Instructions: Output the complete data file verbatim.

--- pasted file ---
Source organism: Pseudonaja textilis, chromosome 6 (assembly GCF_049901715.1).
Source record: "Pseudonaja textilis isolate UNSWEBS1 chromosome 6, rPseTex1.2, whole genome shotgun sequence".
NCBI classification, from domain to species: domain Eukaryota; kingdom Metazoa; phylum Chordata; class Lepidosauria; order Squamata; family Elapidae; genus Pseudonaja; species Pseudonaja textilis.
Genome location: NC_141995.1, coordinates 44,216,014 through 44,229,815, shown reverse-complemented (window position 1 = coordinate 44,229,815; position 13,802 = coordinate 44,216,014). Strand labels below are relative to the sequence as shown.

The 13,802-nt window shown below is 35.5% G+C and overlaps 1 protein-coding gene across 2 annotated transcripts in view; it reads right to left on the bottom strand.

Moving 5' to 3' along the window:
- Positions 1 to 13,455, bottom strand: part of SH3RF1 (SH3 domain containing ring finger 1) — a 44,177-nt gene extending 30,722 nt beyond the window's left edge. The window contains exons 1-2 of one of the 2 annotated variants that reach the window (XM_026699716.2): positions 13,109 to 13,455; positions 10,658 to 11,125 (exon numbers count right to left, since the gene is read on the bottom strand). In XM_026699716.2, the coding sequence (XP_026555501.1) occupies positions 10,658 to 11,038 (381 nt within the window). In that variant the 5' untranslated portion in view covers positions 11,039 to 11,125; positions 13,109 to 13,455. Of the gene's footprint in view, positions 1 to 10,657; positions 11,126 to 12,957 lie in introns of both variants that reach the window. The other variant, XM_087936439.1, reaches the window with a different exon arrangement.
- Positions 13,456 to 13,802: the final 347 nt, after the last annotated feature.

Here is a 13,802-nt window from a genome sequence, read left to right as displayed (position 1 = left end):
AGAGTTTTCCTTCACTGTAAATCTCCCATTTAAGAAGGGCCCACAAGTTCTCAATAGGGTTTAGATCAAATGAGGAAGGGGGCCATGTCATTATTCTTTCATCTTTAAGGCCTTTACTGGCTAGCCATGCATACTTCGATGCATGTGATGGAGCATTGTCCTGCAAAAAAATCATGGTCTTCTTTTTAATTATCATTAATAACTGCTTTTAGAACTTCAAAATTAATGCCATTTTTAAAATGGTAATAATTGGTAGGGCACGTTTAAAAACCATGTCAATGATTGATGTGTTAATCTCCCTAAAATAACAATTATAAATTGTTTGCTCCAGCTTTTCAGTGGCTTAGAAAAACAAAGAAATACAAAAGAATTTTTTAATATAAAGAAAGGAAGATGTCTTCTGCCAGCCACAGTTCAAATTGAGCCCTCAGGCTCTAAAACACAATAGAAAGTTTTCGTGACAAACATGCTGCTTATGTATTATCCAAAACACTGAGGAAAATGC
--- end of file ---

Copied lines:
Source organism: Pseudonaja textilis, chromosome 6 (assembly GCF_049901715.1).
Source record: "Pseudonaja textilis isolate UNSWEBS1 chromosome 6, rPseTex1.2, whole genome shotgun sequence".
NCBI classification, from domain to species: domain Eukaryota; kingdom Metazoa; phylum Chordata; class Lepidosauria; order Squamata; family Elapidae; genus Pseudonaja; species Pseudonaja textilis.
Genome location: NC_141995.1, coordinates 44,216,014 through 44,229,815, shown reverse-complemented (window position 1 = coordinate 44,229,815; position 13,802 = coordinate 44,216,014). Strand labels below are relative to the sequence as shown.

The 13,802-nt window shown below is 35.5% G+C and overlaps 1 protein-coding gene across 2 annotated transcripts in view; it reads right to left on the bottom strand.

Moving 5' to 3' along the window:
- Positions 1 to 13,455, bottom strand: part of SH3RF1 (SH3 domain containing ring finger 1) — a 44,177-nt gene extending 30,722 nt beyond the window's left edge. The window contains exons 1-2 of one of the 2 annotated variants that reach the window (XM_026699716.2): positions 13,109 to 13,455; positions 10,658 to 11,125 (exon numbers count right to left, since the gene is read on the bottom strand). In XM_026699716.2, the coding sequence (XP_026555501.1) occupies positions 10,658 to 11,038 (381 nt within the window). In that variant the 5' untranslated portion in view covers positions 11,039 to 11,125; positions 13,109 to 13,455. Of the gene's footprint in view, positions 1 to 10,657; positions 11,126 to 12,957 lie in introns of both variants that reach the window. The other variant, XM_087936439.1, reaches the window with a different exon arrangement.
- Positions 13,456 to 13,802: the final 347 nt, after the last annotated feature.

Here is a 13,802-nt window from a genome sequence, read left to right as displayed (position 1 = left end):
AGAGTTTTCCTTCACTGTAAATCTCCCATTTAAGAAGGGCCCACAAGTTCTCAATAGGGTTTAGATCAAATGAGGAAGGGGGCCATGTCATTATTCTTTCATCTTTAAGGCCTTTACTGGCTAGCCATGCATACTTCGATGCATGTGATGGAGCATTGTCCTGCAAAAAAATCATGGTCTTCTTTTTAATTATCATTAATAACTGCTTTTAGAACTTCAAAATTAATGCCATTTTTAAAATGGTAATAATTGGTAGGGCACGTTTAAAAACCATGTCAATGATTGATGTGTTAATCTCCCTAAAATAACAATTATAAATTGTTTGCTCCAGCTTTTCAGTGGCTTAGAAAAACAAAGAAATACAAAAGAATTTTTTAATATAAAGAAAGGAAGATGTCTTCTGCCAGCCACAGTTCAAATTGAGCCCTCAGGCTCTAAAACACAATAGAAAGTTTTCGTGACAAACATGCTGCTTATGTATTATCCAAAACACTGAGGAAAATGC